If you could have dinner with any writer, on this side of the afterlife or not, who would it be and what would you have to eat?

I would love to have dinner with Maya Angelou. I’ve been drawn to her ever since I was a child, and I think she was renaissance woman in so many ways. I’d love to experience Jamaican food with her in the islands. I think that would be so magical.

 

 

Can you discuss the importance of the intersectionality between art & activism?

For me, art and activism go hand in hand. My art is my activism, but it’s also my expression and my divine birthright. It’s such a sacred thing when we start tuning into the things that drive us: the things that make us move, dance, and feel. Our freedom is rebellion, and that in and of itself is activism.

 

What do you want readers to learn from Hurricane Summer?

I want Hurricane Summer to cause readers to reflect on the ways that we as a society value young women. Much of this story is about the sexual and spiritual wounding that can happen on the journey into womanhood. I want society to re-evaluate the ways in which we shame young women and teach them to abandon themselves. More than ever, young women deserve to feel celebrated, loved, and seen. They are deserving of their autonomy and pleasure, and I want readers to understand the sacredness of that. I hope that this book encourages them to release shame and set themselves free from the opinions of others. I want them to know they are their own heroes, and they have everything they need to save themselves.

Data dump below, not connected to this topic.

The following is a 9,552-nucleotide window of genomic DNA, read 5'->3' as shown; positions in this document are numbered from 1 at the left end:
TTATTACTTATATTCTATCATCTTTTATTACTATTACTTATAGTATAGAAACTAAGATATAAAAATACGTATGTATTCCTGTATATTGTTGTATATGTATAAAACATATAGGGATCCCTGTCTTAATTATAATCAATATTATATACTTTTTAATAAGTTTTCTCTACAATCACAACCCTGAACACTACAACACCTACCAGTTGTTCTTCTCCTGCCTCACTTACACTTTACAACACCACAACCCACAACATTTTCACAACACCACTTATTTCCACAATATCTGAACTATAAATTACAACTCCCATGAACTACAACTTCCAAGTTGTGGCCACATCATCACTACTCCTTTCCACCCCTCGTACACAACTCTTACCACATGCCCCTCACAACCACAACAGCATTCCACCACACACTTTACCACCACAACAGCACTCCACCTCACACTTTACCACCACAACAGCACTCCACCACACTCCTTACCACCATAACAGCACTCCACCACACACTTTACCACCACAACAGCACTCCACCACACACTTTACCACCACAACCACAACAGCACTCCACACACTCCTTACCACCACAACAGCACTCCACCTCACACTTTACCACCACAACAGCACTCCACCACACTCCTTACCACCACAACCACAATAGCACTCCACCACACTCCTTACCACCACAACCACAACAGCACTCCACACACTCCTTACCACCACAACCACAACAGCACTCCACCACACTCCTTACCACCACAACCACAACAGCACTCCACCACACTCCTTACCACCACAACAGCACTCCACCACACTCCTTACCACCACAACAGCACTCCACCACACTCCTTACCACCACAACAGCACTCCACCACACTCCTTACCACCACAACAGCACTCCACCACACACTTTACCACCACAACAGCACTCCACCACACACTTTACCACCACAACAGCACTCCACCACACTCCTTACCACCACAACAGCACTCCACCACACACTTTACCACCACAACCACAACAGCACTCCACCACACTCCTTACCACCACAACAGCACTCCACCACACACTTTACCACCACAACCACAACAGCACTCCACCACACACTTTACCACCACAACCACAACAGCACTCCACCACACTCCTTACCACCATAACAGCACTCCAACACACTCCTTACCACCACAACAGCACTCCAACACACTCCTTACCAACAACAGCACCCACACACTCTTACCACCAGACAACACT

What advice would you give to yourself at 10 years old?

I would remind myself of how beautiful I am. I think ten years old is such a tender age, and for many young girls they begin to struggle with self-esteem. I would tell myself how exceptional I am and how worthy I am of the dreams that live inside of me. I would give her the biggest hug and let her know how loved she is by Life.

 

 

Describe your dream role?

My dream role would be to play Tilla in ‘Hurricane Summer.’ I’m excited about it because I think it’s a story that we haven’t seen yet on the screen. I think it would change the way a lot of young black girls see themselves. I think it would make a lot of people feel seen and heard – that’s the goal.

 

Do you enjoy watching your acting work on tv? Can you describe the experience?

I love watching my acting work. I will say that it never feels like I’m watching myself, but I think it is just because I’ve grown so much by the time I watch it –  I feel like I’m already a different version of myself! But I love to see the progression, and I love to my inner child live our her dream.

 

 

What is next for you?

I’m currently writing my next book, SONGS OF IRIE, and I’m SO excited about it. It’s a huge story, and I think a lot of people are going to enjoy it because it’s never been told before. I just also starred in the Riverdale episode for the ‘Pussycats’ which comes out September 8th! And I’m currently finishing up filming the 3rd season of Locke and Key. Next up, I want to produce and create a book-to-movie empire, where I star in the adaptations of my books. I’m excited for it all to unfold, and I look forward to the journey.